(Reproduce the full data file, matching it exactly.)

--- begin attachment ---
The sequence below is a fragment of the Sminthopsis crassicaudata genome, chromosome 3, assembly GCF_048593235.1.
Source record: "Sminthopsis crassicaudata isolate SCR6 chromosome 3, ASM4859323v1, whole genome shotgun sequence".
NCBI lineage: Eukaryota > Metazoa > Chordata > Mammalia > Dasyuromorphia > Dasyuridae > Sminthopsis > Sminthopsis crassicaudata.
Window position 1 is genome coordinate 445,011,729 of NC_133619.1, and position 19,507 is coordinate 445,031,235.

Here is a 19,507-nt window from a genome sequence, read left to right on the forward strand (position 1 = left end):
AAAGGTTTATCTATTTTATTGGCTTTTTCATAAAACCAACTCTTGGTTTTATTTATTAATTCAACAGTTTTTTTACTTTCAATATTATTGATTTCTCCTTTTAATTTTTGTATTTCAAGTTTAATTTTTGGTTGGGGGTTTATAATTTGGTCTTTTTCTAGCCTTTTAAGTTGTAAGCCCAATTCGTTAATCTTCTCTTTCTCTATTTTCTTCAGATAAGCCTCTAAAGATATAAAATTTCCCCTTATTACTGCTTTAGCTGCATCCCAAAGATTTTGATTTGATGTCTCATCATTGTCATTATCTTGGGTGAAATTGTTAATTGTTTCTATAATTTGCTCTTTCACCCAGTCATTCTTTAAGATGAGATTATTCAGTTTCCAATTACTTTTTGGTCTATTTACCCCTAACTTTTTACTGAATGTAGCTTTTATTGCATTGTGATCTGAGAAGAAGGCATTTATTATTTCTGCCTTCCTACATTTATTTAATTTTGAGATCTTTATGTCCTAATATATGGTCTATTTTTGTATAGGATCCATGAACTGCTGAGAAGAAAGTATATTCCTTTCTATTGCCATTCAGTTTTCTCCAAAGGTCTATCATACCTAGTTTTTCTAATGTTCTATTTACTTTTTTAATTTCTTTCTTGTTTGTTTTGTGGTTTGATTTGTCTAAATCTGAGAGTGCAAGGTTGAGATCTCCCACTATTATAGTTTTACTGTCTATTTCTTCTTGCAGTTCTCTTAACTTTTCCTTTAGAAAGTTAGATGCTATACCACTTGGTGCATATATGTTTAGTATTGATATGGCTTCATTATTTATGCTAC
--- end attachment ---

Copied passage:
The sequence below is a fragment of the Sminthopsis crassicaudata genome, chromosome 3, assembly GCF_048593235.1.
Source record: "Sminthopsis crassicaudata isolate SCR6 chromosome 3, ASM4859323v1, whole genome shotgun sequence".
NCBI lineage: Eukaryota > Metazoa > Chordata > Mammalia > Dasyuromorphia > Dasyuridae > Sminthopsis > Sminthopsis crassicaudata.
Window position 1 is genome coordinate 445,011,729 of NC_133619.1, and position 19,507 is coordinate 445,031,235.

Here is a 19,507-nt window from a genome sequence, read left to right on the forward strand (position 1 = left end):
AAAGGTTTATCTATTTTATTGGCTTTTTCATAAAACCAACTCTTGGTTTTATTTATTAATTCAACAGTTTTTTTACTTTCAATATTATTGATTTCTCCTTTTAATTTTTGTATTTCAAGTTTAATTTTTGGTTGGGGGTTTATAATTTGGTCTTTTTCTAGCCTTTTAAGTTGTAAGCCCAATTCGTTAATCTTCTCTTTCTCTATTTTCTTCAGATAAGCCTCTAAAGATATAAAATTTCCCCTTATTACTGCTTTAGCTGCATCCCAAAGATTTTGATTTGATGTCTCATCATTGTCATTATCTTGGGTGAAATTGTTAATTGTTTCTATAATTTGCTCTTTCACCCAGTCATTCTTTAAGATGAGATTATTCAGTTTCCAATTACTTTTTGGTCTATTTACCCCTAACTTTTTACTGAATGTAGCTTTTATTGCATTGTGATCTGAGAAGAAGGCATTTATTATTTCTGCCTTCCTACATTTATTTAATTTTGAGATCTTTATGTCCTAATATATGGTCTATTTTTGTATAGGATCCATGAACTGCTGAGAAGAAAGTATATTCCTTTCTATTGCCATTCAGTTTTCTCCAAAGGTCTATCATACCTAGTTTTTCTAATGTTCTATTTACTTTTTTAATTTCTTTCTTGTTTGTTTTGTGGTTTGATTTGTCTAAATCTGAGAGTGCAAGGTTGAGATCTCCCACTATTATAGTTTTACTGTCTATTTCTTCTTGCAGTTCTCTTAACTTTTCCTTTAGAAAGTTAGATGCTATACCACTTGGTGCATATATGTTTAGTATTGATATGGCTTCATTATTTATGCTAC